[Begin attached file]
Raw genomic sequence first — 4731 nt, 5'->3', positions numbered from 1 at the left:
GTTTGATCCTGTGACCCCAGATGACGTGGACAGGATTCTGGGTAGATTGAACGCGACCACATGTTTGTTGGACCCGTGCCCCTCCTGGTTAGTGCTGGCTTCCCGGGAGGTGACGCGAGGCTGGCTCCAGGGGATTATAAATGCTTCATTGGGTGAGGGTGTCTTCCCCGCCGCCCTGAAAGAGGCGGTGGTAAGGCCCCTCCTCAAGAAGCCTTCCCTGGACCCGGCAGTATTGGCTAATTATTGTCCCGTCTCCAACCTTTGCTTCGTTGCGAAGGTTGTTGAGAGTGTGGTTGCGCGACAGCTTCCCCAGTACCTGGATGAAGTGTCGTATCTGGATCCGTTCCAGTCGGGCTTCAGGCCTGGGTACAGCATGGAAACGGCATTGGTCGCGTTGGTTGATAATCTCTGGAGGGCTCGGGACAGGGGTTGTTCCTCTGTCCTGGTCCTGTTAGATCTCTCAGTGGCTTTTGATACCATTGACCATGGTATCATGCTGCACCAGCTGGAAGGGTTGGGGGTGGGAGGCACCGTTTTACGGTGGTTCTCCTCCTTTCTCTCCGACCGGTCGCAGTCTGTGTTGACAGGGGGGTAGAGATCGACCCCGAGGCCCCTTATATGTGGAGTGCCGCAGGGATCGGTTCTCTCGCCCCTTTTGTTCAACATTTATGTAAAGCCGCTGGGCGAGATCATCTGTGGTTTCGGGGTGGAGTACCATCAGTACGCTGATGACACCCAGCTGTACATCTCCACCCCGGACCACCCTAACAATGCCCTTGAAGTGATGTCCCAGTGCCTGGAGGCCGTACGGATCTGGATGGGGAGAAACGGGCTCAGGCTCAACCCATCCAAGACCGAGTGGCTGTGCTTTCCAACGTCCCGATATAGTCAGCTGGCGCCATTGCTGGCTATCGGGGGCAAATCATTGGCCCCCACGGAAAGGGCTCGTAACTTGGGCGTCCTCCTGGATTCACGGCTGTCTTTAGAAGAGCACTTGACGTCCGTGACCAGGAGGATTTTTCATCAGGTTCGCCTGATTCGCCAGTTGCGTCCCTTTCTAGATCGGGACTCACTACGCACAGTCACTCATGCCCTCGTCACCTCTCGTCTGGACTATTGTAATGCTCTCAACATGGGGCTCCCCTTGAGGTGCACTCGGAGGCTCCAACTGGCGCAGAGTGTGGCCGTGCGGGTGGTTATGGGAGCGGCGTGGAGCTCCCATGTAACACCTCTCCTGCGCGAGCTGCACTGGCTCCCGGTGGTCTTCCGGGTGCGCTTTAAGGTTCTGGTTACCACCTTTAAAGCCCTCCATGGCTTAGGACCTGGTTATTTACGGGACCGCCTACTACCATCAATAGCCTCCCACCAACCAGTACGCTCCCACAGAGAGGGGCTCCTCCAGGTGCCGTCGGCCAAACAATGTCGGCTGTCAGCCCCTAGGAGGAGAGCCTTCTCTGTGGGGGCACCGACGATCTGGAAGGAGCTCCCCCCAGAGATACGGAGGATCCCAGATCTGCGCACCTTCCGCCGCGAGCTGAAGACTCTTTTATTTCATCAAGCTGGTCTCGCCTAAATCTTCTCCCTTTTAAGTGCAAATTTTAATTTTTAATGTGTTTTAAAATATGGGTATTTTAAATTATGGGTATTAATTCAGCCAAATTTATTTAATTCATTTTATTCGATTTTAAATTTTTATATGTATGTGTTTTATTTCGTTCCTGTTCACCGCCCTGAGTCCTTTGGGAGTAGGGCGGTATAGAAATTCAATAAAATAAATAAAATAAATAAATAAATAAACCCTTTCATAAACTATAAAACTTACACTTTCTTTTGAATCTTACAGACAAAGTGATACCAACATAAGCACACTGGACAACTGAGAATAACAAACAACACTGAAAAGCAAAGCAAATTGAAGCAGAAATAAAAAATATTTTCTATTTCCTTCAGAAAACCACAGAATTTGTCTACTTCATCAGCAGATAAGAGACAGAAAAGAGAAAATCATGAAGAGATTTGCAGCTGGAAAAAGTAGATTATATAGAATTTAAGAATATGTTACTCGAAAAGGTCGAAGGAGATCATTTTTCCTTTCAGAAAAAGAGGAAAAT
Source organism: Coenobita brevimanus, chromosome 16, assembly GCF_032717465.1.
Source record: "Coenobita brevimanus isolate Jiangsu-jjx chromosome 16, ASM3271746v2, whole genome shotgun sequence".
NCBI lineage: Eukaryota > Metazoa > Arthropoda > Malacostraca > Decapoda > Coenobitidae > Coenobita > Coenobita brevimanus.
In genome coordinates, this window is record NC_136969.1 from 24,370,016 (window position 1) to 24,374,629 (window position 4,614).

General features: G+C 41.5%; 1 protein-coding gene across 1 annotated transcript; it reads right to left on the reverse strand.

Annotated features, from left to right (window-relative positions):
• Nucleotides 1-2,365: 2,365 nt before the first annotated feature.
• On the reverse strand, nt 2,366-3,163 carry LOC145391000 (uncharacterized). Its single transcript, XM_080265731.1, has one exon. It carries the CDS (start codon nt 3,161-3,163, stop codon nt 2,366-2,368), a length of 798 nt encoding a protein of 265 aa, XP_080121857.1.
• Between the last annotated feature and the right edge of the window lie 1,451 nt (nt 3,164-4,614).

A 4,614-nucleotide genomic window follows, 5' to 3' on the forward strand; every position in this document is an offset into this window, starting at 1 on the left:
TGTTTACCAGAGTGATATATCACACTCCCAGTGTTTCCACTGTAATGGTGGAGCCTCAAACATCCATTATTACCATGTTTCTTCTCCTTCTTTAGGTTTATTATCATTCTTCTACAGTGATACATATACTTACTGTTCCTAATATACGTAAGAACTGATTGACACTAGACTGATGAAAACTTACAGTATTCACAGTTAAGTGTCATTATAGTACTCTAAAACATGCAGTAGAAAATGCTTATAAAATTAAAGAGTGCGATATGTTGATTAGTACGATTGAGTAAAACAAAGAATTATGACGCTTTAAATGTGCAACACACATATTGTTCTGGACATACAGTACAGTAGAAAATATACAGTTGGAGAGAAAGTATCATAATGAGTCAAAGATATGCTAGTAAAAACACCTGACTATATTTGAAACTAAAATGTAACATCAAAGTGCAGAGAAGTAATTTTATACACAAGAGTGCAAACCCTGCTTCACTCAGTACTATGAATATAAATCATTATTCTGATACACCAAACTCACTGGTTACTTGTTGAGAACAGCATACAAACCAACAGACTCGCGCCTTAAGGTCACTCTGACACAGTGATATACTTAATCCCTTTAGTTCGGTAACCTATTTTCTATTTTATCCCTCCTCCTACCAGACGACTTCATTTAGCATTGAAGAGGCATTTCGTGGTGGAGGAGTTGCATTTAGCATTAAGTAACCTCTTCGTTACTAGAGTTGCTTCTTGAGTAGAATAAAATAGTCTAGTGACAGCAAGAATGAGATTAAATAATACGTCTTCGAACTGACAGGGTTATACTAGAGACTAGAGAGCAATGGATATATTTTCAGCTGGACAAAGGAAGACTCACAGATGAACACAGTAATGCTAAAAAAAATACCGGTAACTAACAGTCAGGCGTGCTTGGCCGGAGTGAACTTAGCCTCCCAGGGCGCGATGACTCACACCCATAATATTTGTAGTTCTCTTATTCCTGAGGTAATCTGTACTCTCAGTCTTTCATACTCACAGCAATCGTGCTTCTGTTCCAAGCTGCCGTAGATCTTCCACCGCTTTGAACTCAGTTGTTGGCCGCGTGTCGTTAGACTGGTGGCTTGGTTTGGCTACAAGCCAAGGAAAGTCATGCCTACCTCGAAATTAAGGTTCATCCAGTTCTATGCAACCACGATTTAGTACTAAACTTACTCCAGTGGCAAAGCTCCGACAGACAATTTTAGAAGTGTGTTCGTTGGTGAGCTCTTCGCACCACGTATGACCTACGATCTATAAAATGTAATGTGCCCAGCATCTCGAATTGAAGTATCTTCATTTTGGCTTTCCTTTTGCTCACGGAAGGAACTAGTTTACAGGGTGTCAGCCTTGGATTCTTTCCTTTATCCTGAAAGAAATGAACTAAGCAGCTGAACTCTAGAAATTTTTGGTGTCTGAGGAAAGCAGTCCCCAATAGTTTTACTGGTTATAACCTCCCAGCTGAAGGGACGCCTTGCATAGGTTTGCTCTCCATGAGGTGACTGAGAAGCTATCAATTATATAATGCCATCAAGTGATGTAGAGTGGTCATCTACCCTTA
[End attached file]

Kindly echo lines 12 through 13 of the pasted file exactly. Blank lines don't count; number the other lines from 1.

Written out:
A 4,614-nucleotide genomic window follows, 5' to 3' on the forward strand; every position in this document is an offset into this window, starting at 1 on the left:
TGTTTACCAGAGTGATATATCACACTCCCAGTGTTTCCACTGTAATGGTGGAGCCTCAAACATCCATTATTACCATGTTTCTTCTCCTTCTTTAGGTTTATTATCATTCTTCTACAGTGATACATATACTTACTGTTCCTAATATACGTAAGAACTGATTGACACTAGACTGATGAAAACTTACAGTATTCACAGTTAAGTGTCATTATAGTACTCTAAAACATGCAGTAGAAAATGCTTATAAAATTAAAGAGTGCGATATGTTGATTAGTACGATTGAGTAAAACAAAGAATTATGACGCTTTAAATGTGCAACACACATATTGTTCTGGACATACAGTACAGTAGAAAATATACAGTTGGAGAGAAAGTATCATAATGAGTCAAAGATATGCTAGTAAAAACACCTGACTATATTTGAAACTAAAATGTAACATCAAAGTGCAGAGAAGTAATTTTATACACAAGAGTGCAAACCCTGCTTCACTCAGTACTATGAATATAAATCATTATTCTGATACACCAAACTCACTGGTTACTTGTTGAGAACAGCATACAAACCAACAGACTCGCGCCTTAAGGTCACTCTGACACAGTGATATACTTAATCCCTTTAGTTCGGTAACCTATTTTCTATTTTATCCCTCCTCCTACCAGACGACTTCATTTAGCATTGAAGAGGCATTTCGTGGTGGAGGAGTTGCATTTAGCATTAAGTAACCTCTTCGTTACTAGAGTTGCTTCTTGAGTAGAATAAAATAGTCTAGTGACAGCAAGAATGAGATTAAATAATACGTCTTCGAACTGACAGGGTTATACTAGAGACTAGAGAGCAATGGATATATTTTCAGCTGGACAAAGGAAGACTCACAGATGAACACAGTAATGCTAAAAAAAATACCGGTAACTAACAGTCAGGCGTGCTTGGCCGGAGTGAACTTAGCCTCCCAGGGCGCGATGACTCACACCCATAATATTTGTAGTTCTCTTATTCCTGAGGTAATCTGTACTCTCAGTCTTTCATACTCACAGCAATCGTGCTTCTGTTCCAAGCTGCCGTAGATCTTCCACCGCTTTGAACTCAGTTGTTGGCCGCGTGTCGTTAGACTGGTGGCTTGGTTTGGCTACAAGCCAAGGAAAGTCATGCCTACCTCGAAATTAAGGTTCATCCAGTTCTATGCAACCACGATTTAGTACTAAACTTACTCCAGTGGCAAAGCTCCGACAGACAATTTTAGAAGTGTGTTCGTTGGTGAGCTCTTCGCACCACGTATGACCTACGATCTATAAAATGTAATGTGCCCAGCATCTCGAATTGAAGTATCTTCATTTTGGCTTTCCTTTTGCTCACGGAAGGAACTAGTTTACAGGGTGTCAGCCTTGGATTCTTTCCTTTATCCTGAAAGAAATGAACTAAGCAGCTGAACTCTAGAAATTTTTGGTGTCTGAGGAAAGCAGTCCCCAATAGTTTTACTGGTTATAACCTCCCAGCTGAAGGGACGCCTTGCATAGGTTTGCTCTCCATGAGGTGACTGAGAAGCTATCAATTATATAATGCCATCAAGTGATGTAGAGTGGTCATCTACCCTTA